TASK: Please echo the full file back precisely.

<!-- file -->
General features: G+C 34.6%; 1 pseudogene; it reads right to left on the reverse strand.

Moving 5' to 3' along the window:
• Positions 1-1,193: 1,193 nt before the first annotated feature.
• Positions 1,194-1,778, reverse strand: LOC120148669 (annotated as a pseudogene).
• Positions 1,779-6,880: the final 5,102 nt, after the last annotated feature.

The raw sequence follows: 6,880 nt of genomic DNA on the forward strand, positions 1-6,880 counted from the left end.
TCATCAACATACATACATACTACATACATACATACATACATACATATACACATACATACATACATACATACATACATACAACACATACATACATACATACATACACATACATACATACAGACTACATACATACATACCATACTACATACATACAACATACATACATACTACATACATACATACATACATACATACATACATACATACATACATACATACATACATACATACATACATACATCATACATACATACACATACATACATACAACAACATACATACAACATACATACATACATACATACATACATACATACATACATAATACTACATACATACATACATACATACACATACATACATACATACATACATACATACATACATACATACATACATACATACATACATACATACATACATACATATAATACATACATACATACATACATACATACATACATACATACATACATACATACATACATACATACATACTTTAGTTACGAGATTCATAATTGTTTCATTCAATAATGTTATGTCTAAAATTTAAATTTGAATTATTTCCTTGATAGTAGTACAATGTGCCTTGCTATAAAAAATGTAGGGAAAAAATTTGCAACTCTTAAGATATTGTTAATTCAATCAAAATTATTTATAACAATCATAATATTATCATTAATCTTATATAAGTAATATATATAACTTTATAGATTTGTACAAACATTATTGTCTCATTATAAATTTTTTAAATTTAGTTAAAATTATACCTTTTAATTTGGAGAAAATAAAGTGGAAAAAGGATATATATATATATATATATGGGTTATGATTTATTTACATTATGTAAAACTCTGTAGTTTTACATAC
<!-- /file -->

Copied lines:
General features: G+C 34.6%; 1 pseudogene; it reads right to left on the reverse strand.

Moving 5' to 3' along the window:
• Positions 1-1,193: 1,193 nt before the first annotated feature.
• Positions 1,194-1,778, reverse strand: LOC120148669 (annotated as a pseudogene).
• Positions 1,779-6,880: the final 5,102 nt, after the last annotated feature.

The raw sequence follows: 6,880 nt of genomic DNA on the forward strand, positions 1-6,880 counted from the left end.
TCATCAACATACATACATACTACATACATACATACATACATACATATACACATACATACATACATACATACATACATACAACACATACATACATACATACATACACATACATACATACAGACTACATACATACATACCATACTACATACATACAACATACATACATACTACATACATACATACATACATACATACATACATACATACATACATACATACATACATACATACATACATACATCATACATACATACACATACATACATACAACAACATACATACAACATACATACATACATACATACATACATACATACATACATAATACTACATACATACATACATACATACACATACATACATACATACATACATACATACATACATACATACATACATACATACATACATACATACATACATACATATAATACATACATACATACATACATACATACATACATACATACATACATACATACATACATACATACATACTTTAGTTACGAGATTCATAATTGTTTCATTCAATAATGTTATGTCTAAAATTTAAATTTGAATTATTTCCTTGATAGTAGTACAATGTGCCTTGCTATAAAAAATGTAGGGAAAAAATTTGCAACTCTTAAGATATTGTTAATTCAATCAAAATTATTTATAACAATCATAATATTATCATTAATCTTATATAAGTAATATATATAACTTTATAGATTTGTACAAACATTATTGTCTCATTATAAATTTTTTAAATTTAGTTAAAATTATACCTTTTAATTTGGAGAAAATAAAGTGGAAAAAGGATATATATATATATATATATGGGTTATGATTTATTTACATTATGTAAAACTCTGTAGTTTTACATAC